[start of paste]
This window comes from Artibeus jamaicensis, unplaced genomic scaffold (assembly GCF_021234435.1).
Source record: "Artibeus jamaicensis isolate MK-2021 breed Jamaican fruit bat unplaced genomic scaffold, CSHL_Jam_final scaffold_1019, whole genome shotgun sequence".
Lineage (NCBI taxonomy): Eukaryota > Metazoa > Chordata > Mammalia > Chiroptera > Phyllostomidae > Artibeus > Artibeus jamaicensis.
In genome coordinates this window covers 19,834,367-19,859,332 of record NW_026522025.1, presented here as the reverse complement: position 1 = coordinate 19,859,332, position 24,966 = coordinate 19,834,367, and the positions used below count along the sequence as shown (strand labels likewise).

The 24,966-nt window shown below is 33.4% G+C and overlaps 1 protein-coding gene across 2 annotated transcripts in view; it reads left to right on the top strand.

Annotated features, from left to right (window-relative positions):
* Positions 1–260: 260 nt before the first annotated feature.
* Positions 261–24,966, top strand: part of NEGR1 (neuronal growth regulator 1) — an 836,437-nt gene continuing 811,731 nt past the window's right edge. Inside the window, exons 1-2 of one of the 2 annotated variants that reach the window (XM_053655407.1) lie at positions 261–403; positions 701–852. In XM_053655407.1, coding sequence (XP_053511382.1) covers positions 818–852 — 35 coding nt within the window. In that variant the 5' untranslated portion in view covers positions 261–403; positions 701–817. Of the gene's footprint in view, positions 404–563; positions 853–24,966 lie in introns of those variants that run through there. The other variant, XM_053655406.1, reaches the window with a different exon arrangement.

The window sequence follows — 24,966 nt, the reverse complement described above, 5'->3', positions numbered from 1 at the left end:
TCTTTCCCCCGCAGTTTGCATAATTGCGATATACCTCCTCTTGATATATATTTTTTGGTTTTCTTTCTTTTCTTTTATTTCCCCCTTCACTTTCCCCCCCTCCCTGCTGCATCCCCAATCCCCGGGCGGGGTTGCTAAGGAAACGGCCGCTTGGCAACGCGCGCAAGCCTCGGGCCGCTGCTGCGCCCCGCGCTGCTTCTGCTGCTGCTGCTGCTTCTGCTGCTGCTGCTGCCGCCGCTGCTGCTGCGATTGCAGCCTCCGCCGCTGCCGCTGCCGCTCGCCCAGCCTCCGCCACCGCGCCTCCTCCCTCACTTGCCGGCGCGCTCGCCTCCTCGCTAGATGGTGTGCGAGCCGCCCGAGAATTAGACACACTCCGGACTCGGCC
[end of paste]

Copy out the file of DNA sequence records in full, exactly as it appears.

This window comes from Artibeus jamaicensis, unplaced genomic scaffold (assembly GCF_021234435.1).
Source record: "Artibeus jamaicensis isolate MK-2021 breed Jamaican fruit bat unplaced genomic scaffold, CSHL_Jam_final scaffold_1019, whole genome shotgun sequence".
Lineage (NCBI taxonomy): Eukaryota > Metazoa > Chordata > Mammalia > Chiroptera > Phyllostomidae > Artibeus > Artibeus jamaicensis.
In genome coordinates this window covers 19,834,367-19,859,332 of record NW_026522025.1, presented here as the reverse complement: position 1 = coordinate 19,859,332, position 24,966 = coordinate 19,834,367, and the positions used below count along the sequence as shown (strand labels likewise).

The 24,966-nt window shown below is 33.4% G+C and overlaps 1 protein-coding gene across 2 annotated transcripts in view; it reads left to right on the top strand.

Annotated features, from left to right (window-relative positions):
* Positions 1–260: 260 nt before the first annotated feature.
* Positions 261–24,966, top strand: part of NEGR1 (neuronal growth regulator 1) — an 836,437-nt gene continuing 811,731 nt past the window's right edge. Inside the window, exons 1-2 of one of the 2 annotated variants that reach the window (XM_053655407.1) lie at positions 261–403; positions 701–852. In XM_053655407.1, coding sequence (XP_053511382.1) covers positions 818–852 — 35 coding nt within the window. In that variant the 5' untranslated portion in view covers positions 261–403; positions 701–817. Of the gene's footprint in view, positions 404–563; positions 853–24,966 lie in introns of those variants that run through there. The other variant, XM_053655406.1, reaches the window with a different exon arrangement.

The window sequence follows — 24,966 nt, the reverse complement described above, 5'->3', positions numbered from 1 at the left end:
TCTTTCCCCCGCAGTTTGCATAATTGCGATATACCTCCTCTTGATATATATTTTTTGGTTTTCTTTCTTTTCTTTTATTTCCCCCTTCACTTTCCCCCCCTCCCTGCTGCATCCCCAATCCCCGGGCGGGGTTGCTAAGGAAACGGCCGCTTGGCAACGCGCGCAAGCCTCGGGCCGCTGCTGCGCCCCGCGCTGCTTCTGCTGCTGCTGCTGCTTCTGCTGCTGCTGCTGCCGCCGCTGCTGCTGCGATTGCAGCCTCCGCCGCTGCCGCTGCCGCTCGCCCAGCCTCCGCCACCGCGCCTCCTCCCTCACTTGCCGGCGCGCTCGCCTCCTCGCTAGATGGTGTGCGAGCCGCCCGAGAATTAGACACACTCCGGACTCGGCC